**Ge 11d/ Ge 102. Introduction to Geophysics**.
9 units (3-0-6);
second term. Prerequisites: Ch 1, Ma 2
a, Ph 2 a. An introduction to the geophysics of the solid earth;
formation of planets; structure and composition of Earth; interactions
between crust, mantle, and core; surface and internal dynamics; mantle
convection; imaging of the interior; seismic tomography. Ge 11d is for
undergrads, and Ge 102 is for graduate students.
(with Mike Gurnis)

**Ge 111 ab. Applied Geophysics Seminar and Field Course**. An introduction
to the theory and application of basic geophysical field techniques
consisting of a comprehensive survey of a particular field area using a
variety of methods (e.g., gravity, magnetic, electrical, GPS, seismic
studies, and satellite remote sensing). The course will consist of a
seminar held in the third term, which will discuss the scientific
background for the chosen field area, along with the theoretical basis
and implementation of the various measurement techniques. The 6–10 day
field/data analysis component is covered in Ge 111 b. May be repeated
for credit with an instructor’s permission.
(with Joann Stock).

a. Applied Geophysics Seminar. 6 units (3-3-0); third term.
Prerequisite: instructor’s permission.

b. Applied Geophysics Field Course. 9 units (0-3-6); summer.
Prerequisite: Ge 111 a.

**Ge 165. Geophysical Data Analysis**. 9 units (3-0-6); first term.
Prerequisites: basic linear algebra and Fourier transforms. Introduction
to modern digital analysis: discrete Fourier transforms, Z-transforms,
filters, deconvolution, auto-regressive models, spectral estimation,
basic statistics, 1-D wavelets, model fitting via singular valued
decomposition.

**Ge 168. Crustal Geophysics**. 9 units (3-0-6); second term. Prerequisite:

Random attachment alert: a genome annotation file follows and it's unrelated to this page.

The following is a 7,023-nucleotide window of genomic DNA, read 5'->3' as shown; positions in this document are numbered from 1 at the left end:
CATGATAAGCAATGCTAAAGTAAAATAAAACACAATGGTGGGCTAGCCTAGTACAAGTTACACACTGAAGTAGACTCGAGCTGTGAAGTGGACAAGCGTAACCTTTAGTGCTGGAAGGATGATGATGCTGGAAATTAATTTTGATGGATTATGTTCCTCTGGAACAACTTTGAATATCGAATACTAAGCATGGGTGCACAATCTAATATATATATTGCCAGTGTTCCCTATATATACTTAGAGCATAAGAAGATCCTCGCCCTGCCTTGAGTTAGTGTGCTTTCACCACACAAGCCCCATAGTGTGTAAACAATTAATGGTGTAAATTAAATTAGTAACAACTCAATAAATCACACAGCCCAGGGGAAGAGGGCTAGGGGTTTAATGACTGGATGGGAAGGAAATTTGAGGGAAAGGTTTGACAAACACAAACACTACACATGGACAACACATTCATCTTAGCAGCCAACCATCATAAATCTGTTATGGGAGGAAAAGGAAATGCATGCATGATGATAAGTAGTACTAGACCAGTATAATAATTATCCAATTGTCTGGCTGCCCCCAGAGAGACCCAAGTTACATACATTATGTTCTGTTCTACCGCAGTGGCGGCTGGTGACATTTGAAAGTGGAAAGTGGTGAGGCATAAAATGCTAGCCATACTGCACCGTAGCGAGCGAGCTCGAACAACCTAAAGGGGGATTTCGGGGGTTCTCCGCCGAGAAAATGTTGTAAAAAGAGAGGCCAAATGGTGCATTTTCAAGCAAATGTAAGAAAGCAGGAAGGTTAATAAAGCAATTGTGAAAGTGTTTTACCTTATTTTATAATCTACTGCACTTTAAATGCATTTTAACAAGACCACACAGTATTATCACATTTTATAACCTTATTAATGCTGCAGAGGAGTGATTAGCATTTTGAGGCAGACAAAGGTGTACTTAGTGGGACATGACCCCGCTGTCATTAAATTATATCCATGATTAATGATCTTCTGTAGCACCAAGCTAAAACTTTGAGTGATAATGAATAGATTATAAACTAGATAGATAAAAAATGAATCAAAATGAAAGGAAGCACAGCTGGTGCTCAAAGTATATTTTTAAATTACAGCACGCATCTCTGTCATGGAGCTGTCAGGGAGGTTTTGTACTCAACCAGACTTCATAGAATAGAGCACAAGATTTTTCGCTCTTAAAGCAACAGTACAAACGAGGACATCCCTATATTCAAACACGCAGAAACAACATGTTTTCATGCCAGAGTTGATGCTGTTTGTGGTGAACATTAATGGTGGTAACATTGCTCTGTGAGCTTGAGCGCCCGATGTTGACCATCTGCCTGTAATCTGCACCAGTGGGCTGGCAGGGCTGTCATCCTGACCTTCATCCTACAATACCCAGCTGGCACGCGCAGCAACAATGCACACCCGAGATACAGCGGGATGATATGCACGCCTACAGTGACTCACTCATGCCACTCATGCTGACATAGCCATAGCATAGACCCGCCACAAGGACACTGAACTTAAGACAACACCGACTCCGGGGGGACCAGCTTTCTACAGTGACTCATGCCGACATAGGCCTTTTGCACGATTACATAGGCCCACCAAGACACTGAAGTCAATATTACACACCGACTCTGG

ACM 95/100 or equivalent, or instructor’s permission. The analysis of
geophysical data related to crust processes. Topics include reflection
and refraction seismology, tomography, receiver functions, surface
waves, and gravity.

**Ge 211. Applied Geophysics II**. Units to be arranged. Prerequisite:
instructor’s permission. Intensive geophysical field experience in
either marine or continental settings. Marine option will include
participation in a student training cruise, with several weeks aboard a
geophysical research vessel, conducting geophysical measurements
(multibeam bathymetry, gravity, magnetics, and seismics), and processing
and interpreting the data. Supporting lectures and problem sets on the
theoretical basis of the relevant geophysical techniques and the
tectonic background of the survey area will occur before and during the
training cruise. The course might be offered in a similar format in
other isolated situations. The course will be scheduled only when
opportunities arise and this usually means that only six months’ notice
can be given. Auditing not permitted. Class may be taken more than once.
(with Joann Stock).

**Ge 263. Computational Geophysics**. 9 units (3-0-6); second term.
Prerequisite: introductory class in geophysics, class in partial
differential equations, some programming experience. Finite-difference,
pseudospectral, finite-element, and spectral-element methods will be
presented and applied to a number of geophysical problems including heat
flow, deformation, and wave propagation. Students will program simple
versions of methods. (with Jean-Paul Ampuero and Mike Gurnis).